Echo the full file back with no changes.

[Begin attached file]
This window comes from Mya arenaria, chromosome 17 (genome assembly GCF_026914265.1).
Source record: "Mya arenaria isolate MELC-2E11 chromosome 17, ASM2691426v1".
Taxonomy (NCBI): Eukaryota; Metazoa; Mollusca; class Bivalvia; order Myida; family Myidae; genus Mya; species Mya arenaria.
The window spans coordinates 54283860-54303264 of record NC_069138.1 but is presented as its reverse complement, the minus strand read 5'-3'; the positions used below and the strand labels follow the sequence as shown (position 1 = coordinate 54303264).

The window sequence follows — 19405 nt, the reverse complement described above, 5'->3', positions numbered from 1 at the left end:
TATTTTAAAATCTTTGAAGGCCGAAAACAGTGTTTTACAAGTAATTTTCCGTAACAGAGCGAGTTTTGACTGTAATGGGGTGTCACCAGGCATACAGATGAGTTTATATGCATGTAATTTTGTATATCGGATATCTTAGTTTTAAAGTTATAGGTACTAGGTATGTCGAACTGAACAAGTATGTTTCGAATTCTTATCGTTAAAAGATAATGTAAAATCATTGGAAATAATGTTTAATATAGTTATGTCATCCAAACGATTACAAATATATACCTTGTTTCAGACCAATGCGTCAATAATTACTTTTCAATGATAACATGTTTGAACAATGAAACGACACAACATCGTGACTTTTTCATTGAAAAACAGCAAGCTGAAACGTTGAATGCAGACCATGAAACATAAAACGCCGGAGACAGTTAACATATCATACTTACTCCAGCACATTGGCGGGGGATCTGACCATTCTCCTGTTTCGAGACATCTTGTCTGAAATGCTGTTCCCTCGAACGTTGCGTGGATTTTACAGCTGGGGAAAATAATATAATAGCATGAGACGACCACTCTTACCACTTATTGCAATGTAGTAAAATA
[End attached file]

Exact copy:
This window comes from Mya arenaria, chromosome 17 (genome assembly GCF_026914265.1).
Source record: "Mya arenaria isolate MELC-2E11 chromosome 17, ASM2691426v1".
Taxonomy (NCBI): Eukaryota; Metazoa; Mollusca; class Bivalvia; order Myida; family Myidae; genus Mya; species Mya arenaria.
The window spans coordinates 54283860-54303264 of record NC_069138.1 but is presented as its reverse complement, the minus strand read 5'-3'; the positions used below and the strand labels follow the sequence as shown (position 1 = coordinate 54303264).

The window sequence follows — 19405 nt, the reverse complement described above, 5'->3', positions numbered from 1 at the left end:
TATTTTAAAATCTTTGAAGGCCGAAAACAGTGTTTTACAAGTAATTTTCCGTAACAGAGCGAGTTTTGACTGTAATGGGGTGTCACCAGGCATACAGATGAGTTTATATGCATGTAATTTTGTATATCGGATATCTTAGTTTTAAAGTTATAGGTACTAGGTATGTCGAACTGAACAAGTATGTTTCGAATTCTTATCGTTAAAAGATAATGTAAAATCATTGGAAATAATGTTTAATATAGTTATGTCATCCAAACGATTACAAATATATACCTTGTTTCAGACCAATGCGTCAATAATTACTTTTCAATGATAACATGTTTGAACAATGAAACGACACAACATCGTGACTTTTTCATTGAAAAACAGCAAGCTGAAACGTTGAATGCAGACCATGAAACATAAAACGCCGGAGACAGTTAACATATCATACTTACTCCAGCACATTGGCGGGGGATCTGACCATTCTCCTGTTTCGAGACATCTTGTCTGAAATGCTGTTCCCTCGAACGTTGCGTGGATTTTACAGCTGGGGAAAATAATATAATAGCATGAGACGACCACTCTTACCACTTATTGCAATGTAGTAAAATA